POSTED: Wednesday, October 5, 2011 - 12:24pm
UPDATED: Thursday, October 6, 2011 - 11:12am
NBC NATIONAL NEWS — More and more homeowners caught up in the foreclosure mess are finding out it's not over, even after the banks take the houses back.
Instead, banks owed hundreds of thousands of dollars aren't walking away from the debt.
It's called a deficiency judgment, an order granting banks the right to collect the full amount the borrower loaned, even when the foreclosure sale leaves a shortfall.
The Wall Street Journal reports one hundred thousand dollars is the average amount by which foreclosure sales fall short of the loan balance, which is why smaller financial institutions like credit unions are being more aggressive going after the money.
Since 2007, the pace of banks going after the difference has increased.
In the first eight months of 2007, there was only one deficiency judgment obtained.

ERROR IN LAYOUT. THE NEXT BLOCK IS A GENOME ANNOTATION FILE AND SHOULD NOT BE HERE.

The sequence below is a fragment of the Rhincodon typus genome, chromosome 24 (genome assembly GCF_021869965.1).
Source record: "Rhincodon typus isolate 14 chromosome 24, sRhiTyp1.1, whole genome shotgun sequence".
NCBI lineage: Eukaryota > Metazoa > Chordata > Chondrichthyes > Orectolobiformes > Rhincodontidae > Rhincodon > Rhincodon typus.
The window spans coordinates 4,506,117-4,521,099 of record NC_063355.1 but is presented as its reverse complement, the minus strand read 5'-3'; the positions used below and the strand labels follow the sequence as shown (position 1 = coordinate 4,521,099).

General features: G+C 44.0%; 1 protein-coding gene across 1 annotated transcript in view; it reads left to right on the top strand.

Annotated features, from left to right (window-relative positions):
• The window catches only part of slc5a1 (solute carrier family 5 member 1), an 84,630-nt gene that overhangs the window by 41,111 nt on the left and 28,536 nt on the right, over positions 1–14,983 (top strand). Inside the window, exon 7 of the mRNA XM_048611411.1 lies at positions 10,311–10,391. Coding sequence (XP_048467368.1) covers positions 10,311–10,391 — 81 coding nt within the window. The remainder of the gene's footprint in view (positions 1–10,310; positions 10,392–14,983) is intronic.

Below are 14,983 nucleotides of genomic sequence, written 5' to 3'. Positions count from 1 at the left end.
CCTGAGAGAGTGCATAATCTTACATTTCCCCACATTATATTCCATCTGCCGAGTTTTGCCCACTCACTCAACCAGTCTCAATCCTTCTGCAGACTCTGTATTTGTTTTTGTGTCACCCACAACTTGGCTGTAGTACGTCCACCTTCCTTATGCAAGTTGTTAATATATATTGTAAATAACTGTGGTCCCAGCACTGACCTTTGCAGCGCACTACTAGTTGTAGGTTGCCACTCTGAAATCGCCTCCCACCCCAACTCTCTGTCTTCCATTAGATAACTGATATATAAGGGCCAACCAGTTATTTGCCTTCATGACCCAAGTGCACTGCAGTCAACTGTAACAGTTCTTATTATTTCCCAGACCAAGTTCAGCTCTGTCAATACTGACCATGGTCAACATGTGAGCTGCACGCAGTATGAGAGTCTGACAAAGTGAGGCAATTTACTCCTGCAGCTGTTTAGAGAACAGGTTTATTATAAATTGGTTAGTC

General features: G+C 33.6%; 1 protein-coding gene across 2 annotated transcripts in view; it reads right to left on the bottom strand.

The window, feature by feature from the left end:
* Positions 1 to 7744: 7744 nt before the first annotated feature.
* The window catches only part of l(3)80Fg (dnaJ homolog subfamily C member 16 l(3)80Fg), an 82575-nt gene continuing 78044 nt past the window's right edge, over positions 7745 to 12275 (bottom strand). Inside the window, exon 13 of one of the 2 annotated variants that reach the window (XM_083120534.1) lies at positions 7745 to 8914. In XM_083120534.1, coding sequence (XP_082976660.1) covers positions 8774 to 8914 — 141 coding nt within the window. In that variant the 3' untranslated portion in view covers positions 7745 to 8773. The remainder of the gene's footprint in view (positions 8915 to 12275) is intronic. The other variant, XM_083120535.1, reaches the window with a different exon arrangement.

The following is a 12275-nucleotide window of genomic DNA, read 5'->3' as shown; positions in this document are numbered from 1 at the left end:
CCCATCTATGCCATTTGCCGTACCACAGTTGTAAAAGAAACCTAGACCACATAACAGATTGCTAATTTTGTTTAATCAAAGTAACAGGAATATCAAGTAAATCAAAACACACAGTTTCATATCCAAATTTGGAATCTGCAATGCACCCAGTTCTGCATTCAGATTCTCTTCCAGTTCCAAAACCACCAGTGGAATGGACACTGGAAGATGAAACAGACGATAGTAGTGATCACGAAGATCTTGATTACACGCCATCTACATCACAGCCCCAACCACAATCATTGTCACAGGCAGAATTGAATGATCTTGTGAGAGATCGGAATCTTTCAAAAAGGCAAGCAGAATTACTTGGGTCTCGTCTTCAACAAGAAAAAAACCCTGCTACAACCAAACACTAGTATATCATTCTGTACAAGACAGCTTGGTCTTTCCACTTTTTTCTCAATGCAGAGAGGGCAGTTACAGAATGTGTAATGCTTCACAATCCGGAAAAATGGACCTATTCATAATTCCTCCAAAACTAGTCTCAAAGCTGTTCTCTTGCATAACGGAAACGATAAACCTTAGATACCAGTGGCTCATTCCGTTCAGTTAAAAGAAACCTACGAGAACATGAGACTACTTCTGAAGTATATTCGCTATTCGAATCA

That number ballooned to 187 during the same period in 2009, and is similarly paced with 171 so far in 2011.
Only a small fraction of the foreclosure cases go this far.
Attorney Roy Foxall represents the distressed borrowers and notes many lenders waive the deficiency.
He says he doesn't think the strategy will yield the banks much money in the long-run.
"I can't see how it's cost-effective for these lenders to go after some of these people," Foxall notes. "I mean, the only way out is going to be bankruptcy."
Luis Rivera is an attorney representing the financial institutions.
"They're absolutely within their right to do it," says Rivera of the deficiency judgments. "A lot of institutions say, �well, this is something that we have to do because we have to protect our shareholders, we have to protect our members, so let's do it,'" says Rivera. "Whether we actually see a penny of it or if we actually undergo any collection efforts, that's a whole, completely different question."
Rivera notes the banks examine each case when deciding whether to pursue a deficiency judgment.
The banks look for borrowers with the ability to repay.
"I think the financial institutions are less interested in getting a judgment that's gonna be good for 20 years when your borrower might be in their early 50s or 60s and don't have 20 years of earning potential."